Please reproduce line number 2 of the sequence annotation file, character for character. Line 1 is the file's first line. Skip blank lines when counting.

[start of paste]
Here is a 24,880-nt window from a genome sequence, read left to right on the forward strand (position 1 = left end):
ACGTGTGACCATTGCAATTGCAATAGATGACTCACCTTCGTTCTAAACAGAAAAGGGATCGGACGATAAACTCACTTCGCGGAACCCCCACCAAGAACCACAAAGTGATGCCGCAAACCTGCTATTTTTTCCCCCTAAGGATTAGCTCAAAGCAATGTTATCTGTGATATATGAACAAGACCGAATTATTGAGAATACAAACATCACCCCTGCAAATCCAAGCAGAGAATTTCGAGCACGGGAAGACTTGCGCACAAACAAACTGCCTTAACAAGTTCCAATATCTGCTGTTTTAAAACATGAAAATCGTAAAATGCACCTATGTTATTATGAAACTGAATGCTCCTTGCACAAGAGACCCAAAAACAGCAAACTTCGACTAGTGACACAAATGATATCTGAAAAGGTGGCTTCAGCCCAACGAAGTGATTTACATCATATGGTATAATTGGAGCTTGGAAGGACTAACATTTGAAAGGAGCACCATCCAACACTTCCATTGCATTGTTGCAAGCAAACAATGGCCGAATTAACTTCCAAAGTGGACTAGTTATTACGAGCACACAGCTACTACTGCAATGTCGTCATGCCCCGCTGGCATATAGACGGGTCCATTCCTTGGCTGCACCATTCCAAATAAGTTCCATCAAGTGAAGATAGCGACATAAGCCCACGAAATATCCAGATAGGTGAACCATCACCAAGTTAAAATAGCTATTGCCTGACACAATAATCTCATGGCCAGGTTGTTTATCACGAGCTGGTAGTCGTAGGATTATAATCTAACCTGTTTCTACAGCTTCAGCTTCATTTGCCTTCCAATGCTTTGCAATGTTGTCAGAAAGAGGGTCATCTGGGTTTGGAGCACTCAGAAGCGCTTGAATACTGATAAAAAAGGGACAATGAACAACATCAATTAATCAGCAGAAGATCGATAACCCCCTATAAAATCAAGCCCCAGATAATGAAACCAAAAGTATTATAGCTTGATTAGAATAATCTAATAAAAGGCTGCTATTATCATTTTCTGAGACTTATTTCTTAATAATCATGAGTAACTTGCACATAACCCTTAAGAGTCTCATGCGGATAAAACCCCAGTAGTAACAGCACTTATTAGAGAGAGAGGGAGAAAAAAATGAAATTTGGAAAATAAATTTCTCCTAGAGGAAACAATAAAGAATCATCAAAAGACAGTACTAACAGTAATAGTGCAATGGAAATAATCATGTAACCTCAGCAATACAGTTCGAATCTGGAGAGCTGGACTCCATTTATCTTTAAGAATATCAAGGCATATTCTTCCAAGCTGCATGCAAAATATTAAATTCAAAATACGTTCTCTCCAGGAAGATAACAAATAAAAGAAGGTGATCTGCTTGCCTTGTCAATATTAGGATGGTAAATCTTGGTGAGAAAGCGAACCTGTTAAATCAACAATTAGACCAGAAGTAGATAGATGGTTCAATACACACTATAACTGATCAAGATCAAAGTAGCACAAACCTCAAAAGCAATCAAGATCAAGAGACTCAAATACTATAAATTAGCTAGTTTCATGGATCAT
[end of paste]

ACGTGTGACCATTGCAATTGCAATAGATGACTCACCTTCGTTCTAAACAGAAAAGGGATCGGACGATAAACTCACTTCGCGGAACCCCCACCAAGAACCACAAAGTGATGCCGCAAACCTGCTATTTTTTCCCCCTAAGGATTAGCTCAAAGCAATGTTATCTGTGATATATGAACAAGACCGAATTATTGAGAATACAAACATCACCCCTGCAAATCCAAGCAGAGAATTTCGAGCACGGGAAGACTTGCGCACAAACAAACTGCCTTAACAAGTTCCAATATCTGCTGTTTTAAAACATGAAAATCGTAAAATGCACCTATGTTATTATGAAACTGAATGCTCCTTGCACAAGAGACCCAAAAACAGCAAACTTCGACTAGTGACACAAATGATATCTGAAAAGGTGGCTTCAGCCCAACGAAGTGATTTACATCATATGGTATAATTGGAGCTTGGAAGGACTAACATTTGAAAGGAGCACCATCCAACACTTCCATTGCATTGTTGCAAGCAAACAATGGCCGAATTAACTTCCAAAGTGGACTAGTTATTACGAGCACACAGCTACTACTGCAATGTCGTCATGCCCCGCTGGCATATAGACGGGTCCATTCCTTGGCTGCACCATTCCAAATAAGTTCCATCAAGTGAAGATAGCGACATAAGCCCACGAAATATCCAGATAGGTGAACCATCACCAAGTTAAAATAGCTATTGCCTGACACAATAATCTCATGGCCAGGTTGTTTATCACGAGCTGGTAGTCGTAGGATTATAATCTAACCTGTTTCTACAGCTTCAGCTTCATTTGCCTTCCAATGCTTTGCAATGTTGTCAGAAAGAGGGTCATCTGGGTTTGGAGCACTCAGAAGCGCTTGAATACTGATAAAAAAGGGACAATGAACAACATCAATTAATCAGCAGAAGATCGATAACCCCCTATAAAATCAAGCCCCAGATAATGAAACCAAAAGTATTATAGCTTGATTAGAATAATCTAATAAAAGGCTGCTATTATCATTTTCTGAGACTTATTTCTTAATAATCATGAGTAACTTGCACATAACCCTTAAGAGTCTCATGCGGATAAAACCCCAGTAGTAACAGCACTTATTAGAGAGAGAGGGAGAAAAAAATGAAATTTGGAAAATAAATTTCTCCTAGAGGAAACAATAAAGAATCATCAAAAGACAGTACTAACAGTAATAGTGCAATGGAAATAATCATGTAACCTCAGCAATACAGTTCGAATCTGGAGAGCTGGACTCCATTTATCTTTAAGAATATCAAGGCATATTCTTCCAAGCTGCATGCAAAATATTAAATTCAAAATACGTTCTCTCCAGGAAGATAACAAATAAAAGAAGGTGATCTGCTTGCCTTGTCAATATTAGGATGGTAAATCTTGGTGAGAAAGCGAACCTGTTAAATCAACAATTAGACCAGAAGTAGATAGATGGTTCAATACACACTATAACTGATCAAGATCAAAGTAGCACAAACCTCAAAAGCAATCAAGATCAAGAGACTCAAATACTATAAATTAGCTAGTTTCATGGATCAT